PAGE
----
Friday, July 24, 2015

Why Sweden and Russia are fighting over soil from Poltava region

July 22, 2015 (THE LOCAL) Both Russian and Swedish media have been debating whether the Nordic nation is set to seal a controversial deal to buy Ukranian soil. Russia analyst Elena Bazina shares her take on what the fuss is about.
While Ukraine is on fire, other countries are trying to benefit from it. Over the past week, Russian media sites have been discussing rumours that Swedes are set to buy a huge amount of Ukrainian black soil - a rich soil that contains a number of chemicals that help plants grow. It's been claimed that around 50-100 million tonnes of very fertile Ukrainian chernozem (the technical term for the soil) will be delivered to Sweden and used at a nature reserve in Dalarna.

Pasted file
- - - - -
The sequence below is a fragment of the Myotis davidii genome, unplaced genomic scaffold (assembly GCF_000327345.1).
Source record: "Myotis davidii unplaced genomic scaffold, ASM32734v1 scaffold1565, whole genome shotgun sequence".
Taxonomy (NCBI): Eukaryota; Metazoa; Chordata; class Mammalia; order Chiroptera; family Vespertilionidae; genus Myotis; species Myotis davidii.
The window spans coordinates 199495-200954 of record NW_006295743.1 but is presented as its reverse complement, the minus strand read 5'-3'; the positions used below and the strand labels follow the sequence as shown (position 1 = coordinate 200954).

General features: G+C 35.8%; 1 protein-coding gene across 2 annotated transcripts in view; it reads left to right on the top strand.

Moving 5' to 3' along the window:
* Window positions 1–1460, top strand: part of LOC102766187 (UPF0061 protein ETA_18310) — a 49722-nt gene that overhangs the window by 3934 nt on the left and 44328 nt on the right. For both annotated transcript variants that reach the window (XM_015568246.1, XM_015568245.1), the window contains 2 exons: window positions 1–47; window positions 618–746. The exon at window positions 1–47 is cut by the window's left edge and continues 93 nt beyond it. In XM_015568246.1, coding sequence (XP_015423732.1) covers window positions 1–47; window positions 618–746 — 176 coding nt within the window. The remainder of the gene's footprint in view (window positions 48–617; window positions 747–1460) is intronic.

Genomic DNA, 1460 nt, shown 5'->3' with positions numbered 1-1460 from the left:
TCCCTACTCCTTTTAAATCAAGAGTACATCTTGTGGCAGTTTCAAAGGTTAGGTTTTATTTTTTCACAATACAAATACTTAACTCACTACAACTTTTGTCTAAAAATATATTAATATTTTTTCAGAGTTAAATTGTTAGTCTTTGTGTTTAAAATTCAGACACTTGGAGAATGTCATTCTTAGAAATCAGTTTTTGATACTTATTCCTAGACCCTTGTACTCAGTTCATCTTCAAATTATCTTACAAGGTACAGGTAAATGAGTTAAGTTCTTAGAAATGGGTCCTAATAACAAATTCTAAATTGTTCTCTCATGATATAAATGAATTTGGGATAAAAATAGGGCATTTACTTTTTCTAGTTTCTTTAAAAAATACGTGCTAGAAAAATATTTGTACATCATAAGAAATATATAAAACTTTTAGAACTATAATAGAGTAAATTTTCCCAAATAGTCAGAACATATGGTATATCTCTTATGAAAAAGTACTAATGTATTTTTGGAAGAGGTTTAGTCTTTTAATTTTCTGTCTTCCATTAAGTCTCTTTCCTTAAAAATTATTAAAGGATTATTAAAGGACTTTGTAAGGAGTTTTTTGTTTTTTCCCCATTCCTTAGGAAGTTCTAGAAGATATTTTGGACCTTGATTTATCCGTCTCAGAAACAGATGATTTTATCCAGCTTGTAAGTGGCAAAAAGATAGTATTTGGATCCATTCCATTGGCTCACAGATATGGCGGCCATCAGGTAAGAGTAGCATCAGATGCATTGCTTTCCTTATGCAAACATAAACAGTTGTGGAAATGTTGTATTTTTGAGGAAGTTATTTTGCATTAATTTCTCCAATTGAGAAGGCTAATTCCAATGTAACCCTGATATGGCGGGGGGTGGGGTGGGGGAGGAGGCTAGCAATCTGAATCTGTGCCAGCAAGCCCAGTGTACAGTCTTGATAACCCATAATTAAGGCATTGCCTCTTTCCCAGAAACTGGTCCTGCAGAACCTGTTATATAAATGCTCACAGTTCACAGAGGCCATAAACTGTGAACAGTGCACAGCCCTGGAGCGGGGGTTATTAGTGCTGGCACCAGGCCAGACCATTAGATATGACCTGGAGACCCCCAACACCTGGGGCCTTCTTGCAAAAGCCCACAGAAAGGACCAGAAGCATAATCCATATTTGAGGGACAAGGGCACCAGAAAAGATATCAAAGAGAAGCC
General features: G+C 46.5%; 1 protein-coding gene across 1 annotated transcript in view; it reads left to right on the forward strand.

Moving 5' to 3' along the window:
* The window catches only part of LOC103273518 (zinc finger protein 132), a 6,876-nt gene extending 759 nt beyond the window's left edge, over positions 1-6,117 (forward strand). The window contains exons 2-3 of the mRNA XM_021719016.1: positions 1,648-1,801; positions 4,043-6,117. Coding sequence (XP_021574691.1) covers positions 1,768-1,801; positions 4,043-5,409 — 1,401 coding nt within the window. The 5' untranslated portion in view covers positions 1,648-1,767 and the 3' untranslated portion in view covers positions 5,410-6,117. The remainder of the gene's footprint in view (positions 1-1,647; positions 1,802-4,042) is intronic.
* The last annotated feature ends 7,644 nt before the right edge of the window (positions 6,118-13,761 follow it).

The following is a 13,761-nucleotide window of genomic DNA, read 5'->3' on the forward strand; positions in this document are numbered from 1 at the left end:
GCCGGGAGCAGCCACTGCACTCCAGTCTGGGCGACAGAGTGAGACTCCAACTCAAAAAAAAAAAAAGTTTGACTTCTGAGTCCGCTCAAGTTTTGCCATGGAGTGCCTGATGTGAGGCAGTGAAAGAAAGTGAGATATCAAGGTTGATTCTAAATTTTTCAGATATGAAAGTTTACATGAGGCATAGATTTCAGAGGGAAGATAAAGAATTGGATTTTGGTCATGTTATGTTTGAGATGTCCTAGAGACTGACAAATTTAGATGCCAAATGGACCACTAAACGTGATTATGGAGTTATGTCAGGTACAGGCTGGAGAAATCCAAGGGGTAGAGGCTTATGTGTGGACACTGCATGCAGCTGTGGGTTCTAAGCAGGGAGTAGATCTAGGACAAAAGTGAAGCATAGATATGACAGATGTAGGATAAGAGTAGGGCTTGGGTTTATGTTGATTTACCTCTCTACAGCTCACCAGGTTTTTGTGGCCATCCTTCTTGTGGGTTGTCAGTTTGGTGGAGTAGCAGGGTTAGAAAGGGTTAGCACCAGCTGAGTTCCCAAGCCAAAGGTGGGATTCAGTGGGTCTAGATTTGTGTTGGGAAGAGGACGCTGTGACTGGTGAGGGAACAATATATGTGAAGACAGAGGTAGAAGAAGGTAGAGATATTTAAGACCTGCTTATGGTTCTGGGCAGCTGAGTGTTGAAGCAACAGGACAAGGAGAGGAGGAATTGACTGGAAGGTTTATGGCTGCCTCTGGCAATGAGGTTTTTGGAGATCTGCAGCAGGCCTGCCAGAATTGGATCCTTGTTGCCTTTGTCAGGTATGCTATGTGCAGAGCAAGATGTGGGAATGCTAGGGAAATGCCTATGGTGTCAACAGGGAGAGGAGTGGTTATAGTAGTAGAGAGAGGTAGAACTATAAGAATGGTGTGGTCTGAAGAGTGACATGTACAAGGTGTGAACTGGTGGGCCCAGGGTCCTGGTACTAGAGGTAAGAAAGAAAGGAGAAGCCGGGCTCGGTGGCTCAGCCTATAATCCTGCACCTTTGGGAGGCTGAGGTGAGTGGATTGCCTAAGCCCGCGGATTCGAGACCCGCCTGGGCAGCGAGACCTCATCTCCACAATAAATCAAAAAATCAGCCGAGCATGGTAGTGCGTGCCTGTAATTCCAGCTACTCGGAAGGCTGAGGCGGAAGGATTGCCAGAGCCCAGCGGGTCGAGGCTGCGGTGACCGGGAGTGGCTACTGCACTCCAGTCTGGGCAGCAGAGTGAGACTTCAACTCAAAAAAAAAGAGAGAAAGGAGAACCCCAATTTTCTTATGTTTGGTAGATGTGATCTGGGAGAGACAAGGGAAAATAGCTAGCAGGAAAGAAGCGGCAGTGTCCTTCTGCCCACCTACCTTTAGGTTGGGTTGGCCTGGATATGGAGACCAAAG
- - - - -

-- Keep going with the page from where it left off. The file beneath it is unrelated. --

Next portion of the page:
The black soil in Poltava region
According to rumours, the soil will be taken mainly from Poltava region which is of historic importance when it comes to the relationship between the two countries. The area is well-known for hosting the Battle of Poltava, when Russia's Peter the Great defeated Swedish forces under Karl XII in 1709. So, the news that Swedes could end up possessing Poltava’s soil wounds the feelings of some Russians, who believe Sweden is still trying to get its revenge.
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My brief comment: Poltava was under German occupation from September 18, 1941 until September 23, 1943. Within this term many hundred of railway cars full of Ukrainian black soil have been delivered to Germany. Dozen of them were deserted by Germans on Poltava local railway on the eve of liberation. As many old local inhabitants assert the soil was collected not far from Poltava including Poltava Battle field.